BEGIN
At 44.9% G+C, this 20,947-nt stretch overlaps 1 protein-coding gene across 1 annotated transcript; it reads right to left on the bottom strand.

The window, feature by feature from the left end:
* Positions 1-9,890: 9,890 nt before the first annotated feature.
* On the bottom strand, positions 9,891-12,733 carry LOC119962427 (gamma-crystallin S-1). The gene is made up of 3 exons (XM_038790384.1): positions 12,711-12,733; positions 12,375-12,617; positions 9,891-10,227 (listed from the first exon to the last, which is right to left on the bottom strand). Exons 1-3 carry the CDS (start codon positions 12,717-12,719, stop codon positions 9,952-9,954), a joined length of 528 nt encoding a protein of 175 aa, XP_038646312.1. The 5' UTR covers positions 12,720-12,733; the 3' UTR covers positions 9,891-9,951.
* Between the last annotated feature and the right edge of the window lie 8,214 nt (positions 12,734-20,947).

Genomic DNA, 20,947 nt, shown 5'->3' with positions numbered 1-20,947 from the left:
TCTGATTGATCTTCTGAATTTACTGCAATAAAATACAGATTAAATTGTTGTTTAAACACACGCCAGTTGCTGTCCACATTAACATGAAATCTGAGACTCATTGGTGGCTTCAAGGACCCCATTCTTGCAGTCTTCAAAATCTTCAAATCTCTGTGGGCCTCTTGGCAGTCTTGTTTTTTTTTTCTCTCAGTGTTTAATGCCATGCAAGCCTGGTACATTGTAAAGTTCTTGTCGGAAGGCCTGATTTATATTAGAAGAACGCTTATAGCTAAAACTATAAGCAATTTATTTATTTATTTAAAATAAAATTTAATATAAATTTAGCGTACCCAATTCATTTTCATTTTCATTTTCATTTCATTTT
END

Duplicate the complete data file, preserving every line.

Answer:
At 44.9% G+C, this 20,947-nt stretch overlaps 1 protein-coding gene across 1 annotated transcript; it reads right to left on the bottom strand.

The window, feature by feature from the left end:
* Positions 1-9,890: 9,890 nt before the first annotated feature.
* On the bottom strand, positions 9,891-12,733 carry LOC119962427 (gamma-crystallin S-1). The gene is made up of 3 exons (XM_038790384.1): positions 12,711-12,733; positions 12,375-12,617; positions 9,891-10,227 (listed from the first exon to the last, which is right to left on the bottom strand). Exons 1-3 carry the CDS (start codon positions 12,717-12,719, stop codon positions 9,952-9,954), a joined length of 528 nt encoding a protein of 175 aa, XP_038646312.1. The 5' UTR covers positions 12,720-12,733; the 3' UTR covers positions 9,891-9,951.
* Between the last annotated feature and the right edge of the window lie 8,214 nt (positions 12,734-20,947).

Genomic DNA, 20,947 nt, shown 5'->3' with positions numbered 1-20,947 from the left:
TCTGATTGATCTTCTGAATTTACTGCAATAAAATACAGATTAAATTGTTGTTTAAACACACGCCAGTTGCTGTCCACATTAACATGAAATCTGAGACTCATTGGTGGCTTCAAGGACCCCATTCTTGCAGTCTTCAAAATCTTCAAATCTCTGTGGGCCTCTTGGCAGTCTTGTTTTTTTTTTCTCTCAGTGTTTAATGCCATGCAAGCCTGGTACATTGTAAAGTTCTTGTCGGAAGGCCTGATTTATATTAGAAGAACGCTTATAGCTAAAACTATAAGCAATTTATTTATTTATTTAAAATAAAATTTAATATAAATTTAGCGTACCCAATTCATTTTCATTTTCATTTTCATTTCATTTT